RE: [xmca] Engeström's theory of expansive learning, views appreciated!

From: Paul Dillon <phd_crit_think who-is-at>
Date: Mon Jan 21 2008 - 11:55:25 PST

  This is a topic with which I am practically involved. I have been promoting the use "virtual classrooms" at the local national university here in Ayacucho, Peru and, in collaboration with a colleague, in a group of highschools located in the tropical highlands of the Amazon basin. These efforts haven't been going on long enough to evaluate but I've solid evidence of strong opposition from older professors and avid adoption on the part of most students. I'm hoping to have collected enough information about this process by the summer (3 semesters) to apply an activity theory analysis. So I'd like to stay in touch with you and here more about what you're doing.d
  To apply the AT/CHAT model to the analysis of the pattern we've encountered here, ie: the resistance of the professors despite the acceptance of the students, I propose that subject is (1) collective and (2) a conflicted collectivity whose members have different interests defined by their relative power to determine artefacts, objects and outcomes and in which the actual artefacts employed and the outcomes toward which the system directs itself reflect the relative power of the dialectically opposed sides of the collective subject.

"Worthen, Helena Harlow" <> wrote:
  Hello, Dima --

This sounds fascinating. Would you mind providing more details?

First, I'll have to go get that Engestrom article you refer to. It sounds a lot like his Journal of Education and Work 2001 article, "Expansive Learning at Work: toward an activity theoretical reconceputalization," but I'll need to get the one you're actually referring to. I just saw Mike's message about providing a reference.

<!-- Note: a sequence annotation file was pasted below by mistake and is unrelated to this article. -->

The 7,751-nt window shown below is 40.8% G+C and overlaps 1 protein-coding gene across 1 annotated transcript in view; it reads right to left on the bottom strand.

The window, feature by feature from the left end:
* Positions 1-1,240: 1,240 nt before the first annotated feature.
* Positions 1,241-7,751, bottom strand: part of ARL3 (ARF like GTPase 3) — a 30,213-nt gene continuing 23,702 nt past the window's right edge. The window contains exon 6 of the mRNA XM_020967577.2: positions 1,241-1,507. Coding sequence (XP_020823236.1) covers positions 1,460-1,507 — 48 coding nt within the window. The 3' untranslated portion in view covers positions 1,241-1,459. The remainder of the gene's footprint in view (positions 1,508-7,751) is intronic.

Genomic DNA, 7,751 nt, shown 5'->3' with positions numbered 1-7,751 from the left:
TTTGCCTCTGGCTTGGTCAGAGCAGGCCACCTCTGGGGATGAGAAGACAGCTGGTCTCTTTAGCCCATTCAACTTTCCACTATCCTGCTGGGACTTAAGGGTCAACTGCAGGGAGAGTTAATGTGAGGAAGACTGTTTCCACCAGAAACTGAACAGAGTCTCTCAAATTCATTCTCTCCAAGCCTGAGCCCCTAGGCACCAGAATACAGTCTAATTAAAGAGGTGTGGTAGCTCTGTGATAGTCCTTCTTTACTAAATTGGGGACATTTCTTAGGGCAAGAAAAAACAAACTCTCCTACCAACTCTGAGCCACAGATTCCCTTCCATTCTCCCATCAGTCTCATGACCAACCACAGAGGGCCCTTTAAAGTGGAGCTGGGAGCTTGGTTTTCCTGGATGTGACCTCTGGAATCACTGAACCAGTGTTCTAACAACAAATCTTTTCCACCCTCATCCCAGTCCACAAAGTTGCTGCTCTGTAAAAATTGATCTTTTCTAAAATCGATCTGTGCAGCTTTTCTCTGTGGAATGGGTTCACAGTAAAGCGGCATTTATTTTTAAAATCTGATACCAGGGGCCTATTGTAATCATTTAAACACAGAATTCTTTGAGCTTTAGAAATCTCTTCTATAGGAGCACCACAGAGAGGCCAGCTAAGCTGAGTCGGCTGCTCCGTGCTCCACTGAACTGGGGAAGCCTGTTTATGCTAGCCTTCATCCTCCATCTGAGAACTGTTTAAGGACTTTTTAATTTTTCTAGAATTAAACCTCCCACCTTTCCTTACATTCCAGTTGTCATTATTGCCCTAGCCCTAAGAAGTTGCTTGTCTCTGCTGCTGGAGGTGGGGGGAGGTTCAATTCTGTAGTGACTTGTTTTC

Second -- The Syrian Virtual University? I took a look at -- does that match your view of it?

And you're studying the adoption experience -- meaning what it's like to enroll, try to take a course, pay for access, engage in class discussion, take exams, etc.? From the wikipedia entry it looks as if this is a university where most of the students are accessing the class experience from internet cafes due to the high cdost and unavailability of high-speed connections; I'm wondering what that is like? Is that part of what you mean by "the adoption experience"?

And then, "experiencing the future." Can you be more specific? I think you'll have to actually are referring to. I've seen the word "prolepsis" but I don't think that's what you're talking about. Do you mean a collective future, for example?

I think I need to know whether I'm on the right track with the above questions before tackling your main question, which is about the relative power of different participants in a research project to shape the learning that occurs. Am I right?

Thddddddddddddddddddddddddank you --


From: [] On Behalf Of dima dayoub []
Sent: Sunday, January 20, 2008 5:16 PM
To: eXtended Mind, Culture, Activity
Subject: [xmca] Engeström's theory of expansive learning, views appreciated!

Dear all,

I am a PhD student at the University of Manchester, currently writing up my research. I am interested in exploring the adoption experiences of online education in the Syrian Virtual University, a new initiative in the region.

I would appreciate any feedback on the following:

I am reflecting on whether Engeström's notion of 'experiencing' necessarily implies intervention-mediation. I have read his 2007 article 'Enriching the theory of expansive learning: lessons from ourneys towards coconfiguration' and I have understood the occuring reflections in the variousorganisations studied as an outcome of intervention sessions. c
Doesn't intervention relegate the role of the less powerfully-positioned researchers? Does it not also define the participants as those who are enabled to act, e.g. 'a head physician' or 'a manager'?

Any 'corrective' or other interpretations of Engeström, will be truly appreciated.

Many thanks in anticipation
Dima> Date: Mon, 21 Jan 2008 09:26:57 +1100>
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Received on Mon Jan 21 11:57 PST 2008

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